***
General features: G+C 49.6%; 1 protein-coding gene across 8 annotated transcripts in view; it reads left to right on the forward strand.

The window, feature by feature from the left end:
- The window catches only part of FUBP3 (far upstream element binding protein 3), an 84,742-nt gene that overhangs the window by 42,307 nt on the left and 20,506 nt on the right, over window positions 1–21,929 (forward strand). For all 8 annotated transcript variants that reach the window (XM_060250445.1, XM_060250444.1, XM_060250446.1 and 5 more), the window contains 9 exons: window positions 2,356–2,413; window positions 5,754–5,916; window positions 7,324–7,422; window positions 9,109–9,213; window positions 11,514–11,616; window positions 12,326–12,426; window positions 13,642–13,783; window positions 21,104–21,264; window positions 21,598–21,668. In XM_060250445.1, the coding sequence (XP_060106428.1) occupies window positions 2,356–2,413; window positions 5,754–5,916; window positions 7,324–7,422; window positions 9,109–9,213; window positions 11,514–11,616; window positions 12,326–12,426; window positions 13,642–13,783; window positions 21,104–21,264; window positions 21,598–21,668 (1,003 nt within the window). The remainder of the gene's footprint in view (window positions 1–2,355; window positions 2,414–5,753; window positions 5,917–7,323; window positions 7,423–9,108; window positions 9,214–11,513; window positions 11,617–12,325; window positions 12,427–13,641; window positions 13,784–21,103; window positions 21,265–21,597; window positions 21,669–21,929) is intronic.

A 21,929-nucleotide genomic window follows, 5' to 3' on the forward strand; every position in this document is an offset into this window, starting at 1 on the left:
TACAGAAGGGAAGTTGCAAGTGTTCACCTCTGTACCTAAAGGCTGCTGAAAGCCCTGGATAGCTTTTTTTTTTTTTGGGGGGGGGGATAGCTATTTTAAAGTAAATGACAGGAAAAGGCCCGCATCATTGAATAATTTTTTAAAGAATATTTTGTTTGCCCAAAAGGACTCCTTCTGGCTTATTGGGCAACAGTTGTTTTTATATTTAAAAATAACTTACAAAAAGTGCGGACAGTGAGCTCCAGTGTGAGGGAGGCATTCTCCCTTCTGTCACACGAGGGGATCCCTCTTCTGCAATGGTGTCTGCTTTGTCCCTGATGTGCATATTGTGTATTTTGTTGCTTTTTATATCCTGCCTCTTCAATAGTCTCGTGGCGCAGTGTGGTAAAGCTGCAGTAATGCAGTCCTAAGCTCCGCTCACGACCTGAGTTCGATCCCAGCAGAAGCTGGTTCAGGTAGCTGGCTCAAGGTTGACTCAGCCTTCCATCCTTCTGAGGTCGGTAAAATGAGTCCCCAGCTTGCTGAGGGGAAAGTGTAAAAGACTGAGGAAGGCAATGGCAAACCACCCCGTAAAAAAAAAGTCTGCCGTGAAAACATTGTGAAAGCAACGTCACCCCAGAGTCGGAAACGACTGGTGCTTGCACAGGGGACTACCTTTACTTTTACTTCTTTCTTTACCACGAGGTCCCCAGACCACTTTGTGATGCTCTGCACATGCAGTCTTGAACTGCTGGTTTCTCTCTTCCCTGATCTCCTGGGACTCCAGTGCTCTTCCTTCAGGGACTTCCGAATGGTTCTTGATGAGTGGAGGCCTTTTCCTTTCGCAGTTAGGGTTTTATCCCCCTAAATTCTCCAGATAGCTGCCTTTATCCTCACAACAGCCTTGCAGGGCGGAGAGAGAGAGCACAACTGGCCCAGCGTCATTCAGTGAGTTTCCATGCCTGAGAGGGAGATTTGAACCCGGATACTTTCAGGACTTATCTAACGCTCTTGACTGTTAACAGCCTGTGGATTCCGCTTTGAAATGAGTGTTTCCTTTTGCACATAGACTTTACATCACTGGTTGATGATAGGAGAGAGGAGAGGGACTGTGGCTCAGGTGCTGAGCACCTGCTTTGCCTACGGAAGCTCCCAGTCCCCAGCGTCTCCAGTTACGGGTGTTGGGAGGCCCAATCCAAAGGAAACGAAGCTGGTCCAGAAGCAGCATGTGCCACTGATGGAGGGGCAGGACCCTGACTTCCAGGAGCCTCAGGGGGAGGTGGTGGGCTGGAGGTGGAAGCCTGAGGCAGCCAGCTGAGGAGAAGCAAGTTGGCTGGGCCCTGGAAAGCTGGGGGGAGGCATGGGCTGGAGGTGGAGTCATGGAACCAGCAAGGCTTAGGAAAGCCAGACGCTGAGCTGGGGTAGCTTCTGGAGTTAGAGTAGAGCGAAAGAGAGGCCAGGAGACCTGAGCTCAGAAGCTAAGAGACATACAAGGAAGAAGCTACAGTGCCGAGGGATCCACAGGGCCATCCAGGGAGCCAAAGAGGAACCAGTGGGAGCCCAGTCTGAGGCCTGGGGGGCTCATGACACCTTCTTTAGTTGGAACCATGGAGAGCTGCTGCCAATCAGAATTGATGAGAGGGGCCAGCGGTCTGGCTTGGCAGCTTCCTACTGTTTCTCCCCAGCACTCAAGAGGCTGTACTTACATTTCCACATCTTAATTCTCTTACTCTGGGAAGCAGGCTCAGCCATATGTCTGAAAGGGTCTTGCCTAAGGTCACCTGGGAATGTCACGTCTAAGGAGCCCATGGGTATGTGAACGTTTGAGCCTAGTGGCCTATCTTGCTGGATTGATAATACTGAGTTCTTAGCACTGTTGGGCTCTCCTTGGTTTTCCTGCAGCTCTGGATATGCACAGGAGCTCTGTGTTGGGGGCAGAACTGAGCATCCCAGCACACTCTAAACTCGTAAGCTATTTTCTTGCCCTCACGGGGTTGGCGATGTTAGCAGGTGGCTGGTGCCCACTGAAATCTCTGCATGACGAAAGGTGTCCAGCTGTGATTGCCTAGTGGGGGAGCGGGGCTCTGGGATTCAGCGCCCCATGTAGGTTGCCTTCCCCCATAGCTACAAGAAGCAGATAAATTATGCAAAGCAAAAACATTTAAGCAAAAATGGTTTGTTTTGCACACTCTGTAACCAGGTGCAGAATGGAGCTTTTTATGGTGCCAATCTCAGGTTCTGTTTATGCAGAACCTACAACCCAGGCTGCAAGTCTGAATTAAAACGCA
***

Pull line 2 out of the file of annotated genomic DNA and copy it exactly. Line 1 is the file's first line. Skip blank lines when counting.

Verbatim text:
The window, feature by feature from the left end: